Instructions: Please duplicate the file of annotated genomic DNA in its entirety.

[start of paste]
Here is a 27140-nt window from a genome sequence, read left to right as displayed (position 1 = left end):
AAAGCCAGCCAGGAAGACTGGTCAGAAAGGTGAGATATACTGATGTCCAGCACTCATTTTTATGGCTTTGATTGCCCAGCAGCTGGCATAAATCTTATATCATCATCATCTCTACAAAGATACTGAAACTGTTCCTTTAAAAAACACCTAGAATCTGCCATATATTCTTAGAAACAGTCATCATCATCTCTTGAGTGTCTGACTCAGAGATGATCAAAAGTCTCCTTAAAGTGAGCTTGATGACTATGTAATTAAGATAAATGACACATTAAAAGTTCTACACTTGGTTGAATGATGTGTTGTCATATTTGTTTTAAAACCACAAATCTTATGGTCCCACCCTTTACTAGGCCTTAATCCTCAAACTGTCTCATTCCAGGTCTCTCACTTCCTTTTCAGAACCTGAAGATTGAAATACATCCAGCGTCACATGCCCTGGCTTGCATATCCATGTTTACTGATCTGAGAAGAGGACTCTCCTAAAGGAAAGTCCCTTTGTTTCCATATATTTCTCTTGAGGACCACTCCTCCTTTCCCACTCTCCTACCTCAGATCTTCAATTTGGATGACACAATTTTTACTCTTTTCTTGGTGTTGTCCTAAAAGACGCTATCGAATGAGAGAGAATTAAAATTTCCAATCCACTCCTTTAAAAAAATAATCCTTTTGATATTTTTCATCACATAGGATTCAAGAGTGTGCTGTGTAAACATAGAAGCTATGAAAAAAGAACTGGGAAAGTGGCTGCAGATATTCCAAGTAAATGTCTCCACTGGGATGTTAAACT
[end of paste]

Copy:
Here is a 27140-nt window from a genome sequence, read left to right as displayed (position 1 = left end):
AAAGCCAGCCAGGAAGACTGGTCAGAAAGGTGAGATATACTGATGTCCAGCACTCATTTTTATGGCTTTGATTGCCCAGCAGCTGGCATAAATCTTATATCATCATCATCTCTACAAAGATACTGAAACTGTTCCTTTAAAAAACACCTAGAATCTGCCATATATTCTTAGAAACAGTCATCATCATCTCTTGAGTGTCTGACTCAGAGATGATCAAAAGTCTCCTTAAAGTGAGCTTGATGACTATGTAATTAAGATAAATGACACATTAAAAGTTCTACACTTGGTTGAATGATGTGTTGTCATATTTGTTTTAAAACCACAAATCTTATGGTCCCACCCTTTACTAGGCCTTAATCCTCAAACTGTCTCATTCCAGGTCTCTCACTTCCTTTTCAGAACCTGAAGATTGAAATACATCCAGCGTCACATGCCCTGGCTTGCATATCCATGTTTACTGATCTGAGAAGAGGACTCTCCTAAAGGAAAGTCCCTTTGTTTCCATATATTTCTCTTGAGGACCACTCCTCCTTTCCCACTCTCCTACCTCAGATCTTCAATTTGGATGACACAATTTTTACTCTTTTCTTGGTGTTGTCCTAAAAGACGCTATCGAATGAGAGAGAATTAAAATTTCCAATCCACTCCTTTAAAAAAATAATCCTTTTGATATTTTTCATCACATAGGATTCAAGAGTGTGCTGTGTAAACATAGAAGCTATGAAAAAAGAACTGGGAAAGTGGCTGCAGATATTCCAAGTAAATGTCTCCACTGGGATGTTAAACT